Sen. Ron JohnsonRonald (Ron) Harold JohnsonA pandemic of hyper-hypocrisy is infecting American politics Sen. Ron Johnson hoping for Democratic 'gridlock' on reconciliation package Republicans' mantra should have been 'Stop the Spread' MORE (R-Wis.) says he believes President Trump’s promise to build a border wall “was a metaphor for securing the border.”
“I always thought the wall was a metaphor for securing the border,” Johnson told CNN's “New Day” on Thursday.
Johnson, the chairman of the Homeland Security and Governmental Affairs Committee, stressed that border patrol authorities say barriers and fencing serve their purposes of securing the border well.
“We have an administration who is committed to securing the border in whatever shape and form that takes. And yes, we do need better barriers, we need better fencing. We’ve had border patrol deputies and chiefs telling us fencing works. We need more of it. But I think we are going to do this in a very thoughtful manner,” Johnson added.
Johnson said Homeland Security Secretary John Kelly is evaluating the best ways to enhance border security, including both physical barriers and increased patrol personnel.
“Secretary Kelly is undergoing the study right now. We will do this in a prioritized way, step-by-step building barriers wherever we need to, introducing technology and building our manpower force — fixing personnel problems so we can actually hire the people we need to keep our border secure.”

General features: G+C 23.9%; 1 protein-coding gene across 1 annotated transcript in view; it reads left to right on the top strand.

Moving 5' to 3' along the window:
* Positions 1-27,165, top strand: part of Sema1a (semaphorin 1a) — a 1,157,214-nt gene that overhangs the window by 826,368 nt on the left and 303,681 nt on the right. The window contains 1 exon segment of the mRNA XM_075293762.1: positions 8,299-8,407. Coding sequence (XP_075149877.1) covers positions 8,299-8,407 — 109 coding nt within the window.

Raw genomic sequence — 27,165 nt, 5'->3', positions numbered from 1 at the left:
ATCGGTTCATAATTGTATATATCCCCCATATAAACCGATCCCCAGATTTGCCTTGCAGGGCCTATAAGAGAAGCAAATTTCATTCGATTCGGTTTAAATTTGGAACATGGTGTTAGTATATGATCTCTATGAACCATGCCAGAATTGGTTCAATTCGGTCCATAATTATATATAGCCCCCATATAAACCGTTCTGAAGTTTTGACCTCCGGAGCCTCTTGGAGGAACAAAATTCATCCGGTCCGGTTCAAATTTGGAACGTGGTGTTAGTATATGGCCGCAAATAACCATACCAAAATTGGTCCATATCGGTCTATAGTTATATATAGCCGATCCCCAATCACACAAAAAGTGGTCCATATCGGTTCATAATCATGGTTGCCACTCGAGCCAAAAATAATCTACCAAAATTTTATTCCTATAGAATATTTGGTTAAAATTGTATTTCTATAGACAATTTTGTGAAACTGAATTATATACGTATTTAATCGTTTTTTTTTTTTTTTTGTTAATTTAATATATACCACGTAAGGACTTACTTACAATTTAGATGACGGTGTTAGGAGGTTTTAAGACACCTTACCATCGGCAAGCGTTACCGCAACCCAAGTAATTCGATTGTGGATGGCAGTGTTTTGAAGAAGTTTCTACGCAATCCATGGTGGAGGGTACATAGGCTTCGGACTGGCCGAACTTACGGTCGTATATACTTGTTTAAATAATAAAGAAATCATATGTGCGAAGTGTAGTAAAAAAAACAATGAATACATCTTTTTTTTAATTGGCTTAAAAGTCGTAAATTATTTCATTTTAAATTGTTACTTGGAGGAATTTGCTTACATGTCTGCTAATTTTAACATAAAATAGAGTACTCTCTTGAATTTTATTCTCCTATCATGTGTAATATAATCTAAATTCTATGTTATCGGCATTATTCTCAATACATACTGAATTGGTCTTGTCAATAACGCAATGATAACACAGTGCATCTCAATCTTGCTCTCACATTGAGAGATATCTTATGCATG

CNN's Chris Cuomo pointed out that Trump has never referred to his campaign promise as a metaphor — rather, the president has repeatedly insisted and vowed the wall will be built.
“Alright, Sen. Ron Johnson, appreciate it. I never heard the president refer to it as a ‘metaphor,’ but you make a reasonable case here for why it should be that way,” Cuomo said to Johnson at the end of the interview.
During a Wednesday Homeland Security and Governmental Affairs Committee hearing, Johnson agreed with ranking member Claire McCaskillClaire Conner McCaskillEx-Rep. Akin dies at 74 Republicans may regret restricting reproductive rights Sunday shows preview: States deal with fallout of Ida; Texas abortion law takes effect MORE (D-Mo.) that agents have made their case for fencing over a physical wall. They like that they can see through the links and know what is happening on the other side of the fence.
Kelly also attended the meeting and denied reports that the White House plans to build a wall from “sea to shining sea.”
"It is unlikely that we will build a wall, a physical barrier, from sea to shining sea," Kelly said.